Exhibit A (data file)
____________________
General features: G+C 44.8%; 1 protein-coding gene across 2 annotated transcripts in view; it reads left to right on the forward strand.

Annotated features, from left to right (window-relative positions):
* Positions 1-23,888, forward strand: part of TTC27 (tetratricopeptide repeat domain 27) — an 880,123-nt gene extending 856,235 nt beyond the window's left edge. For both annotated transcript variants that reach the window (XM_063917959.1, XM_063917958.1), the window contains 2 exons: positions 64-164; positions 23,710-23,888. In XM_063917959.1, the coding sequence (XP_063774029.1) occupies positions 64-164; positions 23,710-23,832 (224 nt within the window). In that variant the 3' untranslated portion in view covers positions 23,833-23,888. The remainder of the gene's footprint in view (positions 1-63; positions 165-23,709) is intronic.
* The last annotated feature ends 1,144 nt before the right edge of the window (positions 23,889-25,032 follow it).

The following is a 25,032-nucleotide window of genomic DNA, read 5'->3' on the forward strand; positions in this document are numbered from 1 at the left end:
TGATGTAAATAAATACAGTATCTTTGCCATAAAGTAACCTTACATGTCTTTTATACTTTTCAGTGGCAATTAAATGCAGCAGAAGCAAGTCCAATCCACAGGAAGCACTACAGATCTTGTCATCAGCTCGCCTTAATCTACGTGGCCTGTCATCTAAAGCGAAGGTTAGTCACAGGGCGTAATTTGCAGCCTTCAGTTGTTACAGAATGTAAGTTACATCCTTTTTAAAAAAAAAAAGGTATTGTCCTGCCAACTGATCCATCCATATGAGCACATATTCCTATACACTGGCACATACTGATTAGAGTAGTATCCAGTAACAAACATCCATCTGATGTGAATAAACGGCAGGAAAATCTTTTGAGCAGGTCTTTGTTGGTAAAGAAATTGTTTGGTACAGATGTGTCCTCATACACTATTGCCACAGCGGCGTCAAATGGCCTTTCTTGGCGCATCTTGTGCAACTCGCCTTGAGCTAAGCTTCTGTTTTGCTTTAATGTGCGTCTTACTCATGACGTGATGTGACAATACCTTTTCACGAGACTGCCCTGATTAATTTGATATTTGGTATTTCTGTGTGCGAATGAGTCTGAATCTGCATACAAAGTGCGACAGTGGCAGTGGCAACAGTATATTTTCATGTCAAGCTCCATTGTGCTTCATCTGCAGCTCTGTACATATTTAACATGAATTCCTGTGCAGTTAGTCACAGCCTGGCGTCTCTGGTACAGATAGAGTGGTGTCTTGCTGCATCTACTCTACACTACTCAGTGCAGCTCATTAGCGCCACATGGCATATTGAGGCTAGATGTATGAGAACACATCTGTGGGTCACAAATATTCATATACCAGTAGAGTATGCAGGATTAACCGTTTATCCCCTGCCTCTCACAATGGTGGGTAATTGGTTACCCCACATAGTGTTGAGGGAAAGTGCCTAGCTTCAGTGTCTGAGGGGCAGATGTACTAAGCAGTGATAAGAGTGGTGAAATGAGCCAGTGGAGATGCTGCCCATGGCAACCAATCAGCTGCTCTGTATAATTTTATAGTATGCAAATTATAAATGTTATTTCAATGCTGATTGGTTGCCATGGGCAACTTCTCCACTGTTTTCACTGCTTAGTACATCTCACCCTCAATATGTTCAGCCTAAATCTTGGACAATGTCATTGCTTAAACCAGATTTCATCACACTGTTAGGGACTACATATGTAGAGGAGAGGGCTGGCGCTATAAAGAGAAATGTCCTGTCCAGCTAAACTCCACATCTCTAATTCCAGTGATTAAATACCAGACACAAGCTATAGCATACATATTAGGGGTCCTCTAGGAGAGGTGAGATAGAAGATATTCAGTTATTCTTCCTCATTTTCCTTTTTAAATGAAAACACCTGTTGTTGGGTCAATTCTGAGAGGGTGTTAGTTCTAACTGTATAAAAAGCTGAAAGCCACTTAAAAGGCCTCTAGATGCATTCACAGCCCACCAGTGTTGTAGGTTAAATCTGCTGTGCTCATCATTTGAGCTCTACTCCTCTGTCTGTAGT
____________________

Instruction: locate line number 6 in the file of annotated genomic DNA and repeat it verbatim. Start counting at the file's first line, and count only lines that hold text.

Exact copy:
TGATGTAAATAAATACAGTATCTTTGCCATAAAGTAACCTTACATGTCTTTTATACTTTTCAGTGGCAATTAAATGCAGCAGAAGCAAGTCCAATCCACAGGAAGCACTACAGATCTTGTCATCAGCTCGCCTTAATCTACGTGGCCTGTCATCTAAAGCGAAGGTTAGTCACAGGGCGTAATTTGCAGCCTTCAGTTGTTACAGAATGTAAGTTACATCCTTTTTAAAAAAAAAAAGGTATTGTCCTGCCAACTGATCCATCCATATGAGCACATATTCCTATACACTGGCACATACTGATTAGAGTAGTATCCAGTAACAAACATCCATCTGATGTGAATAAACGGCAGGAAAATCTTTTGAGCAGGTCTTTGTTGGTAAAGAAATTGTTTGGTACAGATGTGTCCTCATACACTATTGCCACAGCGGCGTCAAATGGCCTTTCTTGGCGCATCTTGTGCAACTCGCCTTGAGCTAAGCTTCTGTTTTGCTTTAATGTGCGTCTTACTCATGACGTGATGTGACAATACCTTTTCACGAGACTGCCCTGATTAATTTGATATTTGGTATTTCTGTGTGCGAATGAGTCTGAATCTGCATACAAAGTGCGACAGTGGCAGTGGCAACAGTATATTTTCATGTCAAGCTCCATTGTGCTTCATCTGCAGCTCTGTACATATTTAACATGAATTCCTGTGCAGTTAGTCACAGCCTGGCGTCTCTGGTACAGATAGAGTGGTGTCTTGCTGCATCTACTCTACACTACTCAGTGCAGCTCATTAGCGCCACATGGCATATTGAGGCTAGATGTATGAGAACACATCTGTGGGTCACAAATATTCATATACCAGTAGAGTATGCAGGATTAACCGTTTATCCCCTGCCTCTCACAATGGTGGGTAATTGGTTACCCCACATAGTGTTGAGGGAAAGTGCCTAGCTTCAGTGTCTGAGGGGCAGATGTACTAAGCAGTGATAAGAGTGGTGAAATGAGCCAGTGGAGATGCTGCCCATGGCAACCAATCAGCTGCTCTGTATAATTTTATAGTATGCAAATTATAAATGTTATTTCAATGCTGATTGGTTGCCATGGGCAACTTCTCCACTGTTTTCACTGCTTAGTACATCTCACCCTCAATATGTTCAGCCTAAATCTTGGACAATGTCATTGCTTAAACCAGATTTCATCACACTGTTAGGGACTACATATGTAGAGGAGAGGGCTGGCGCTATAAAGAGAAATGTCCTGTCCAGCTAAACTCCACATCTCTAATTCCAGTGATTAAATACCAGACACAAGCTATAGCATACATATTAGGGGTCCTCTAGGAGAGGTGAGATAGAAGATATTCAGTTATTCTTCCTCATTTTCCTTTTTAAATGAAAACACCTGTTGTTGGGTCAATTCTGAGAGGGTGTTAGTTCTAACTGTATAAAAAGCTGAAAGCCACTTAAAAGGCCTCTAGATGCATTCACAGCCCACCAGTGTTGTAGGTTAAATCTGCTGTGCTCATCATTTGAGCTCTACTCCTCTGTCTGTAGT